In fact, one fifth of all activity observed in the data involved India—a surprising amount. According to the report, the traffic suggests North Korea has students at least seven universities and might be working with several research institutions in the country.
Of the countries mentioned, Malaysia and Indonesia also maintain diplomatic missions in North Korea, although Malaysia brought diplomats home as relations with Pyongyang broke down in the wake of the murder of Kim Jong Nam in Kuala Lumpur.
Perhaps most intriguingly, on May 17, Bitcoin mining traffic was observed. There had been none since the beginning of April but it suddenly spiked. The report notes the close timing with the release of the “WannaCry” malware that hit computers between May 12 and 15. WannaCry demanded a ransom in Bitcoin and was linked to North Korea by computer security companies.
The report also noted the use of at least seven different western VPN (virtual private network) services in traffic among the data. Such services require a credit card subscription, which isn’t impossible for a North Korean to arrange through overseas contacts, but again raises the question of who is behind the traffic.
The report notes, “one VPN was used by an iPad to check a Gmail account, access Google Cloud, check Facebook and MSN accounts, and view adult content. Other VPN and VPS (virtual private server) were used to run Metasploit (security software), make purchases using Bitcoin, check Twitter, play video games, stream videos, post documents to Dropbox, and browse Amazon.”
An important caveat to many of the findings in the report is that it’s unclear how many people were covered and who they are. The report refers to those with Internet access as a “limited number,” but it didn’t acknowledge that several hundred foreigners might be present in Pyongyang at any one time, accessing the Internet and connecting to overseas sites. For them, using VPNs, accessing Facebook and Google and checking 163.com email accounts would be expected.
Moriuchi later told me she did see traffic that appeared to be foreign residents but it was just a small sliver of the overall data. But it’s impossible to know how much because the report doesn’t provide those numbers and Moriuchi wouldn’t disclose them.
Take the Indian traffic, for example. From the data provider, it’s impossible to determine whether the increased activity to India is just bored diplomats at India’s embassy Pyongyang. We also don’t know the amount of data analyzed, the number of websites accessed or even an estimate as to the number of Internet users in Pyongyang.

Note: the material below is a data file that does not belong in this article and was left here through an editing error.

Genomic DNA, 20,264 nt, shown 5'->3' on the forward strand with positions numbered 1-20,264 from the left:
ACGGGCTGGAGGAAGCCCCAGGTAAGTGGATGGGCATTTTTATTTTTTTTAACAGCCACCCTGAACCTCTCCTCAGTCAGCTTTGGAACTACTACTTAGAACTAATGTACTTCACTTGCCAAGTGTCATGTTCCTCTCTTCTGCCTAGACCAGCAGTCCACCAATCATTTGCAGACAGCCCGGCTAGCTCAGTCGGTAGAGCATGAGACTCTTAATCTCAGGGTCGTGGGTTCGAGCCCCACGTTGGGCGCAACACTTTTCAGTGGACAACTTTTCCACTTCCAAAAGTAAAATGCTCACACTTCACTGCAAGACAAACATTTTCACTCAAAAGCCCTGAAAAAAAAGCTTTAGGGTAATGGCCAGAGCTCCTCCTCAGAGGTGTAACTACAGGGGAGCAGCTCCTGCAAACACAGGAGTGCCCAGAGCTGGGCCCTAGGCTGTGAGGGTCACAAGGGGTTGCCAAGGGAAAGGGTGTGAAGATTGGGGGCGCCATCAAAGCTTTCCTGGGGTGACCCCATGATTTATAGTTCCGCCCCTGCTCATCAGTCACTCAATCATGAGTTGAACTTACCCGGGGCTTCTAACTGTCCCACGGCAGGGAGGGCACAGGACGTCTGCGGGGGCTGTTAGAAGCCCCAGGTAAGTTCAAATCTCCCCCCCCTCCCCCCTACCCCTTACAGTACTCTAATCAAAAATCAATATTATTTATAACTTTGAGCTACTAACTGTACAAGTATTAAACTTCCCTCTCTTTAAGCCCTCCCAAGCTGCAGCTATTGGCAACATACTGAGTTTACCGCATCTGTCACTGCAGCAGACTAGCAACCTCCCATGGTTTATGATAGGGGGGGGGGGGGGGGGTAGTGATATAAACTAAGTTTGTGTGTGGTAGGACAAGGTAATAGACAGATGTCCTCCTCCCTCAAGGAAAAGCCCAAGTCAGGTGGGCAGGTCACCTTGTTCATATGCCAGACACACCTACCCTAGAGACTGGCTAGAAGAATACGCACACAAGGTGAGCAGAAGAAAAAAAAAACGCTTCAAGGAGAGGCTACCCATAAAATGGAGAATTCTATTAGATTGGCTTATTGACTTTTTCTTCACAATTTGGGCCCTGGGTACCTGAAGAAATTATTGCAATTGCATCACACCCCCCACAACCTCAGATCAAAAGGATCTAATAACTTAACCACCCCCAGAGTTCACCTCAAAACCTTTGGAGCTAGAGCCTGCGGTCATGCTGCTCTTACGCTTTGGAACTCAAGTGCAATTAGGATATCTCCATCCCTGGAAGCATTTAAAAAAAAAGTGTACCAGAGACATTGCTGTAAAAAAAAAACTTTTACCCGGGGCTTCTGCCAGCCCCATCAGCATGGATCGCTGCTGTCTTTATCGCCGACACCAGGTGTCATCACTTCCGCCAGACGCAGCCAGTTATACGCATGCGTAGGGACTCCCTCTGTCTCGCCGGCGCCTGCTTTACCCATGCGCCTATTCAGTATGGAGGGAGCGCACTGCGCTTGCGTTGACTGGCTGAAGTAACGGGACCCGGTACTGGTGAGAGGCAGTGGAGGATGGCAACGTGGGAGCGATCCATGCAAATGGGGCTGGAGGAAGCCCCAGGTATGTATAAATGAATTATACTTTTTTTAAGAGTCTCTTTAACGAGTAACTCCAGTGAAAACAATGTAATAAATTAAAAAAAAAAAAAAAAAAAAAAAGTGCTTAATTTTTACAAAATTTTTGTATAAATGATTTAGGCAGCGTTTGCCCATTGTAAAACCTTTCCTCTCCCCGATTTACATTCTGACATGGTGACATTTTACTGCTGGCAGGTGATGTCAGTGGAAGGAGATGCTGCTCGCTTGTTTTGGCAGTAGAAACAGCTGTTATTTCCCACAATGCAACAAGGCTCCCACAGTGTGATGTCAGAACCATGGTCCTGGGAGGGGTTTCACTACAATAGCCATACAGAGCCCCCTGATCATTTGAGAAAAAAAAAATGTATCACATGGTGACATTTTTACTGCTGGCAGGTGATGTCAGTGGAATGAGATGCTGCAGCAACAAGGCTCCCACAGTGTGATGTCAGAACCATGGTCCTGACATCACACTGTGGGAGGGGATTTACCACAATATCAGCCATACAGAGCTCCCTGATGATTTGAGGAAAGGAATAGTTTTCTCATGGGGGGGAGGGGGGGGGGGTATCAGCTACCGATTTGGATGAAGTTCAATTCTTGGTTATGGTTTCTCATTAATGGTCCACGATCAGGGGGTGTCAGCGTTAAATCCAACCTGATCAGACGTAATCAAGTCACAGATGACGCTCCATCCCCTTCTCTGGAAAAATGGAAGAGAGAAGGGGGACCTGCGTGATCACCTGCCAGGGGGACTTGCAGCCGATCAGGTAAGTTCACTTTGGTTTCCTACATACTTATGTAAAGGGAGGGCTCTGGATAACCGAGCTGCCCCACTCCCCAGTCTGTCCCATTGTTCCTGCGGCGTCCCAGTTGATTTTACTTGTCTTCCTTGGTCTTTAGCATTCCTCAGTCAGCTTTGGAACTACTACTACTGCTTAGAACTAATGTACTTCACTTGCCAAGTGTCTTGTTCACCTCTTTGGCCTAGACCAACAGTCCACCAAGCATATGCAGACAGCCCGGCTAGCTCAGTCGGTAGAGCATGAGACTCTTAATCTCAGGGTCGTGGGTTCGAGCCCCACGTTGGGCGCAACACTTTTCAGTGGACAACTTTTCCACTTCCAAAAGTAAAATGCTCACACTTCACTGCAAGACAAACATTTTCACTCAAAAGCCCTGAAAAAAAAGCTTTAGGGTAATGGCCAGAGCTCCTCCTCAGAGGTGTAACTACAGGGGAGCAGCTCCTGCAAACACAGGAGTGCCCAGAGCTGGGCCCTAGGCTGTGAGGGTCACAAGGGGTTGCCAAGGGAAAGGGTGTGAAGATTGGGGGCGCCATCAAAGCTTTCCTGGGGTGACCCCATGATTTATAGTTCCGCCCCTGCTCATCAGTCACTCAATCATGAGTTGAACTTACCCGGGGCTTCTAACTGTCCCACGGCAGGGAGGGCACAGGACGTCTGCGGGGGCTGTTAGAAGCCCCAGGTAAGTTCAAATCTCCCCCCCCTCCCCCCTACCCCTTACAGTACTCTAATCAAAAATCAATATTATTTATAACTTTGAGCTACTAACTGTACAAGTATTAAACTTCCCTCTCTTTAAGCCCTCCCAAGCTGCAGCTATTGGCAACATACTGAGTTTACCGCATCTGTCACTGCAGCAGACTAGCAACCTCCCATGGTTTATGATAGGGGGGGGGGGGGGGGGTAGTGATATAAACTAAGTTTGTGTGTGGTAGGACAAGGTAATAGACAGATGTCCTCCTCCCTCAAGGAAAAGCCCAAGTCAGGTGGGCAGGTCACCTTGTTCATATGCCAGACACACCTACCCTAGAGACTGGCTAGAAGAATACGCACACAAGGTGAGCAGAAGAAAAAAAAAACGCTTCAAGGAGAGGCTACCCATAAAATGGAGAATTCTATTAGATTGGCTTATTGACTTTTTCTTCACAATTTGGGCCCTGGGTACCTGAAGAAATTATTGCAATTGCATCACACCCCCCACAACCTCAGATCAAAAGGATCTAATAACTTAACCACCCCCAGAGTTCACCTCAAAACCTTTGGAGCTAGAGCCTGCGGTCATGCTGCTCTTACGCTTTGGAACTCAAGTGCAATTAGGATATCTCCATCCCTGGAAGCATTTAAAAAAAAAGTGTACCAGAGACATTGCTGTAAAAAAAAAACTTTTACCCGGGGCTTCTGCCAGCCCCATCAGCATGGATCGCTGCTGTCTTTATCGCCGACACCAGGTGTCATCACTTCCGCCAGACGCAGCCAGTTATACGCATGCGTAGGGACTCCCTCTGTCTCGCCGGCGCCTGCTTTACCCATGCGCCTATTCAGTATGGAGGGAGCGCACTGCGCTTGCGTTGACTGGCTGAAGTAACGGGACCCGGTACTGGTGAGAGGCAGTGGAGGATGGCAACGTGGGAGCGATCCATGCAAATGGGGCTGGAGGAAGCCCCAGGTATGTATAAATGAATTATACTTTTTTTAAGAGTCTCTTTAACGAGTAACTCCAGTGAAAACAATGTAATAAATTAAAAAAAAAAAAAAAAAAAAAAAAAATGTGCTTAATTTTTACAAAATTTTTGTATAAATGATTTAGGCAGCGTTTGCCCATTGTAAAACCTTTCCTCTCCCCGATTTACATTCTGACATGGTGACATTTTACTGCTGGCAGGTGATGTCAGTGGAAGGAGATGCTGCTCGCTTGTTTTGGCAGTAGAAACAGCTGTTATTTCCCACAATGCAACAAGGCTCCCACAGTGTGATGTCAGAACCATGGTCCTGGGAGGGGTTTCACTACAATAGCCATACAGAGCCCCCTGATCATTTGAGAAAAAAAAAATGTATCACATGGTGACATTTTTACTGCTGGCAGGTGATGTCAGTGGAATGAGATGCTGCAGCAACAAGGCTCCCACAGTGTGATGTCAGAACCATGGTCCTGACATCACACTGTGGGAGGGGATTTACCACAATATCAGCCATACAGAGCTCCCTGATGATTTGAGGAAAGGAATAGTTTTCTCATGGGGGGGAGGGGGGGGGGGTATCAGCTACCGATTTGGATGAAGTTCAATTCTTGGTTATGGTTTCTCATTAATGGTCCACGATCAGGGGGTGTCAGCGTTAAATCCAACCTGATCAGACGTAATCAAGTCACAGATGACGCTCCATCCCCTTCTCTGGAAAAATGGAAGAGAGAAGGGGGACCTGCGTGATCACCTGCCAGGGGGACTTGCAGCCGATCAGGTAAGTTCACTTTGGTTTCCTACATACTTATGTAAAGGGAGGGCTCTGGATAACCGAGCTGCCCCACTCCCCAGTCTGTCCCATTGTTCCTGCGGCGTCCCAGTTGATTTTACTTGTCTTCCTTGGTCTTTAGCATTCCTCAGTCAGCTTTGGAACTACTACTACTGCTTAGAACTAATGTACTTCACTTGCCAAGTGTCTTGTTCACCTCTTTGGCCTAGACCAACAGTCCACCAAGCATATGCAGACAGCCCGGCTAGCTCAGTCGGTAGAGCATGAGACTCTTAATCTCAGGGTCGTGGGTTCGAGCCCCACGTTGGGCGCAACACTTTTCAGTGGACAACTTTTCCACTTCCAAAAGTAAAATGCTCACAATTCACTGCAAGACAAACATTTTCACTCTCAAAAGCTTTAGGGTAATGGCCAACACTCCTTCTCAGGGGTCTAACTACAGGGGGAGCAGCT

In a phone conversation, Moriuchi told me the traffic collected represented a significant number of records—it wasn’t just a handful of web sessions each day—but wouldn’t put numbers on it. When I asked her what it might compare to, she said it was about what you might expect from a medium-sized company—which is about 50 to 250 people according to most definitions.
Just like almost everywhere else, Facebook is king for the people inside North Korea that have Internet access, and they also spend a fair amount of time on Google, Baidu and other major sites. If the traffic is really coming from North Koreans rather than resident or visiting foreigners, then they really are very much like us—more than we ever imagined.
However, while the report adds insight into the largely opaque area of access to the Internet from inside North Korea, it’s far from clear exactly what was captured and whether all of it was really from North Koreans.
I’ve spoken to several North Korea and Internet experts about the report and they all draw the same conclusion: that something is not quite right with the numbers. Perhaps a lot more of it is from foreigners than estimated or perhaps there’s an unknown Internet connection that wasn’t taken into account.
Or, perhaps we are all wrong and North Koreans really are going online and checking Amazon and Alibaba. Without more information, it’s impossible to know and that’s unfortunate because of the surprising nature of some of the findings.
Moriuchi says she’s sure about the results reached from the data set—the sites accessed, the traffic patterns, the activity—and I’m sure that’s true. Nonetheless, I’d love to do a deeper dive into the data to gain much greater granularity and insight into some of its conclusions.
To hear more, Moriuchi just appeared on Recorded Future’s podcast to discuss the findings: https://www.recordedfuture.com/podcast-episode-18/.